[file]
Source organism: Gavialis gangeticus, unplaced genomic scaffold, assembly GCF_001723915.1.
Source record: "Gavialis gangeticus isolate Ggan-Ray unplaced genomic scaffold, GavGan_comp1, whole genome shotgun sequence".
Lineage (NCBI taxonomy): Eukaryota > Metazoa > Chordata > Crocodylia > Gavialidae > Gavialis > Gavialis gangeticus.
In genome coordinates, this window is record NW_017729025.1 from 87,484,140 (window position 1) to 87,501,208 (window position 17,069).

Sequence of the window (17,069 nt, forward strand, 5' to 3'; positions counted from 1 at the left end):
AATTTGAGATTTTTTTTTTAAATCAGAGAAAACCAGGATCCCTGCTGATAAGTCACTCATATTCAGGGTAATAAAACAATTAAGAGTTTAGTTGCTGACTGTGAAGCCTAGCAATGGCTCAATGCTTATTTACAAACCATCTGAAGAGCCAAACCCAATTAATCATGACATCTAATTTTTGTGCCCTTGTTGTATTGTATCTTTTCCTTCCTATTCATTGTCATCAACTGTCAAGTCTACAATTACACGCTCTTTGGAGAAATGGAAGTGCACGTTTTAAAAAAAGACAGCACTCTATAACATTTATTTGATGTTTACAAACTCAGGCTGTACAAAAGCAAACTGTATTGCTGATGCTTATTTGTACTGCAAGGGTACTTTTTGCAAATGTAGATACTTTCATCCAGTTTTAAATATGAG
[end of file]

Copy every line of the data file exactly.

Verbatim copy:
Source organism: Gavialis gangeticus, unplaced genomic scaffold, assembly GCF_001723915.1.
Source record: "Gavialis gangeticus isolate Ggan-Ray unplaced genomic scaffold, GavGan_comp1, whole genome shotgun sequence".
Lineage (NCBI taxonomy): Eukaryota > Metazoa > Chordata > Crocodylia > Gavialidae > Gavialis > Gavialis gangeticus.
In genome coordinates, this window is record NW_017729025.1 from 87,484,140 (window position 1) to 87,501,208 (window position 17,069).

Sequence of the window (17,069 nt, forward strand, 5' to 3'; positions counted from 1 at the left end):
AATTTGAGATTTTTTTTTTAAATCAGAGAAAACCAGGATCCCTGCTGATAAGTCACTCATATTCAGGGTAATAAAACAATTAAGAGTTTAGTTGCTGACTGTGAAGCCTAGCAATGGCTCAATGCTTATTTACAAACCATCTGAAGAGCCAAACCCAATTAATCATGACATCTAATTTTTGTGCCCTTGTTGTATTGTATCTTTTCCTTCCTATTCATTGTCATCAACTGTCAAGTCTACAATTACACGCTCTTTGGAGAAATGGAAGTGCACGTTTTAAAAAAAGACAGCACTCTATAACATTTATTTGATGTTTACAAACTCAGGCTGTACAAAAGCAAACTGTATTGCTGATGCTTATTTGTACTGCAAGGGTACTTTTTGCAAATGTAGATACTTTCATCCAGTTTTAAATATGAG